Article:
Teachers actually find that when you teach kids this and you get a bit of a system going outside, it can become a land-based system. You can find that the kids that are more connected to the soil, or the ones that you thought had Attention Deficiency Disorder actually didn’t have it. They just needed to be grounded with a few natural processes, and eat a bit of raw food that’s nice and healthy and enzyme rich. All of the lessons of the classroom are outside as well as inside and those kids’ behaviour moderates quite dramatically. Teachers rather like that; it makes their job easier.

There have been reports written into the education department about this and I can see a future where permaculture will be in all schools and almost in all lessons. There aren’t any lessons taught in schools that couldn’t include permaculture as part of the lesson, in every subject.

It would be useful for anybody to take an ‘Introduction to Permaculture’ course or if they are really serious, or take a permaculture design certificate course so they can just start looking at the basic ethics. All traditional cultures base themselves in ethics and permaculture is a movement that begins with an ethic. The ethics are quite simple and they are synthesized down to three but they come from about fourteen to eighteen traditional ethics that have been used around the world. They are: Care for the earth and all it’s living and non-living systems, care of people and supplying the needs of people in a sustainable way and a fair share and return of surplus to earth-care and people-care.

You can see that ethics govern the way we behave and the way we design systems. They give you a direction to act. So, get a bit of information, start to contact local groups and local people, share knowledge with them, and see what you can do to lessen your footprint.

Geoff Lawton

Geoff Lawton is a world renowned Permaculture consultant, designer and teacher. He first took his Permaculture Design Certificate (PDC) Course in 1983 with Bill Mollison the founder of Permaculture. Geoff has undertaken thousands of jobs teaching, consulting, designing, administering and implementing, in 6 continents and close to 50 countries around the world. Clients have included private individuals, groups, communities, governments, aid organizations, non-government organisations and multinational companies under the not-for-profit organisation. In 1996 Geoff was accredited with the Permaculture Community Services Award by the Permaculture movement for services in Australia and around the world. Geoff's official website is Geoff's Facebook profile can be found here.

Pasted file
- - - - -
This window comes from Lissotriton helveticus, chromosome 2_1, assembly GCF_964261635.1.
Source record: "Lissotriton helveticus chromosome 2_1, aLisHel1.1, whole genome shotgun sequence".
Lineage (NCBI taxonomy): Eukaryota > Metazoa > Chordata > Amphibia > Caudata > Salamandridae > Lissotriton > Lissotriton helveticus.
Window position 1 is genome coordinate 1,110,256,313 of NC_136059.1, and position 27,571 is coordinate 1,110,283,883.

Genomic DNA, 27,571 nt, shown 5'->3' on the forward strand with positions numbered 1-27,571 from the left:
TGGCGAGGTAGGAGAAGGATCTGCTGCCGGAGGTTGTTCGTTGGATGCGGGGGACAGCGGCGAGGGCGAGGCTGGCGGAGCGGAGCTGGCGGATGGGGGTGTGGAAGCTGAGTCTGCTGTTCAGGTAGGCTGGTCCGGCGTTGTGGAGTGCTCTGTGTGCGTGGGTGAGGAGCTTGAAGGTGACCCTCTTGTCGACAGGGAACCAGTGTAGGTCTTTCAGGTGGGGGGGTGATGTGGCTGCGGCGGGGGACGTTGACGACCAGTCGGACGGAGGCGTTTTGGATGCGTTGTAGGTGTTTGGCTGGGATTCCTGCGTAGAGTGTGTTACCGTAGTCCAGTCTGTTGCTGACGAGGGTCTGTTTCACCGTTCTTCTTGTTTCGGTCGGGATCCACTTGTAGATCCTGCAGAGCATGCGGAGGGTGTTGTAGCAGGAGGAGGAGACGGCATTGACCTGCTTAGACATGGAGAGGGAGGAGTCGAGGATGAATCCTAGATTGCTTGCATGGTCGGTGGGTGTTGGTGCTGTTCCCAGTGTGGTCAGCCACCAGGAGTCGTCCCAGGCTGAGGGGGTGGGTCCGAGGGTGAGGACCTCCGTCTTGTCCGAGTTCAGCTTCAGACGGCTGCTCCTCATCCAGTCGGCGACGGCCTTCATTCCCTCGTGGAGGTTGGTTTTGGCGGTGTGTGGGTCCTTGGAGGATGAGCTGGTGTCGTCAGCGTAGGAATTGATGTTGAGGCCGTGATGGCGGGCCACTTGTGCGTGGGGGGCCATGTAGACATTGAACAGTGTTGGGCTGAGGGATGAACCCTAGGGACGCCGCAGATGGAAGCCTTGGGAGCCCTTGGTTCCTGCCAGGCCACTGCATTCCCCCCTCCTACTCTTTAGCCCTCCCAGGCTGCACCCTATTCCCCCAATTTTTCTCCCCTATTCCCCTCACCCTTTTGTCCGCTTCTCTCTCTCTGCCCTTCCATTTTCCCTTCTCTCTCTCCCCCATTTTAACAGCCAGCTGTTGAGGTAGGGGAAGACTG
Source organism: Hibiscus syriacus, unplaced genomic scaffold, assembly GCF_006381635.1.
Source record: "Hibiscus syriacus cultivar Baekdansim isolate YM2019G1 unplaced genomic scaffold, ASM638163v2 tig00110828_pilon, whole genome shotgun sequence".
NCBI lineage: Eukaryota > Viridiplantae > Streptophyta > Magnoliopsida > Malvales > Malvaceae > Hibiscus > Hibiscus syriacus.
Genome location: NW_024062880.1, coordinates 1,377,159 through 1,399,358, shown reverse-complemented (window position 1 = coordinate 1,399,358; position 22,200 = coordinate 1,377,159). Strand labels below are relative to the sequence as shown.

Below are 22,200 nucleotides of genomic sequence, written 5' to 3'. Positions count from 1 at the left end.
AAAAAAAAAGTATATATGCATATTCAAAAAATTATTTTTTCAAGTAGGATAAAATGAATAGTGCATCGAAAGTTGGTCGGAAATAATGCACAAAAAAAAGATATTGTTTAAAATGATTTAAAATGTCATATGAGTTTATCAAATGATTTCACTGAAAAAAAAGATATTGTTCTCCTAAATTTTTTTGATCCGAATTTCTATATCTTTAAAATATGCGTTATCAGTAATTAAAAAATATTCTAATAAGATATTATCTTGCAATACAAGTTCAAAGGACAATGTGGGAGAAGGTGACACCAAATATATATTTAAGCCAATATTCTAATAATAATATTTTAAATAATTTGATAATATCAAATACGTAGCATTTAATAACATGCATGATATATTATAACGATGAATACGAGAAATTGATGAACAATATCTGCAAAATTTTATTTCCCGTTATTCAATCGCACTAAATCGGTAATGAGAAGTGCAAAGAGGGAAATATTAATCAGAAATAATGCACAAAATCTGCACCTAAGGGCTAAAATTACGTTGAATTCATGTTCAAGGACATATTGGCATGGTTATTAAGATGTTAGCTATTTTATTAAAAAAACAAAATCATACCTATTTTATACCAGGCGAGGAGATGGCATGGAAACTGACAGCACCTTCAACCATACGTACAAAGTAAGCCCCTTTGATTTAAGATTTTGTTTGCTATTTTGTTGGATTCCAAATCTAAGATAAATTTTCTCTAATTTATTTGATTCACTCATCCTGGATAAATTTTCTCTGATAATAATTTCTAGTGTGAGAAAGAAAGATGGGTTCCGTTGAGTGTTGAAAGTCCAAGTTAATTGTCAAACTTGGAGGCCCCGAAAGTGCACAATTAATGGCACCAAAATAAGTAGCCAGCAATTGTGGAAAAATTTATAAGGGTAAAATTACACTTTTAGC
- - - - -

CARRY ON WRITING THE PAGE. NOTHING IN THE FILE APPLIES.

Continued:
1. Wow! Thanks Geoff! I thought I was already well excited about the PDC in Jordan in a couple of months but now…well…let’s just say I have to stand up. You just can’t experience this kind of excited motivation properly sitting down…

  2. Thanks for this wonderful article! It made me optimistic for change in the world, until I read the news that a new law in Brasil give right for increased deforestation:

    The deforestation in the Amazones decreased with 49 % in June compared with last year, but with this proposed new law reform this will end, and the pretected status for enormous forest areas will be abandoned. Here is the new law reform in Portugeese:

    If this reform get trough it will be a serious back slash for our planet, as if it was not bad enough with all the forest fires in Russia, we shall now again increase the deforestation in the Amazones.

    I hope permaculture can use their recourses in South Amerika to enlighten people about this new law making deforestation legal in protected forests.

  3. Hello Geoff,
    thank you for the great article! Very inspiring, it made me start thinking of ways how to raise awareness about permaculture in our schools (in Finland).

    I would very much appreciate if you could elaborate one thing, namely, what kind of nutritional assumptions is your 2-3% land use estimate based on?

    By “nutritional assumptions” I mean – what kind of food, and how much, we actually need to produce if we are to stay healthy. Determining this is way more tricky than it might seem: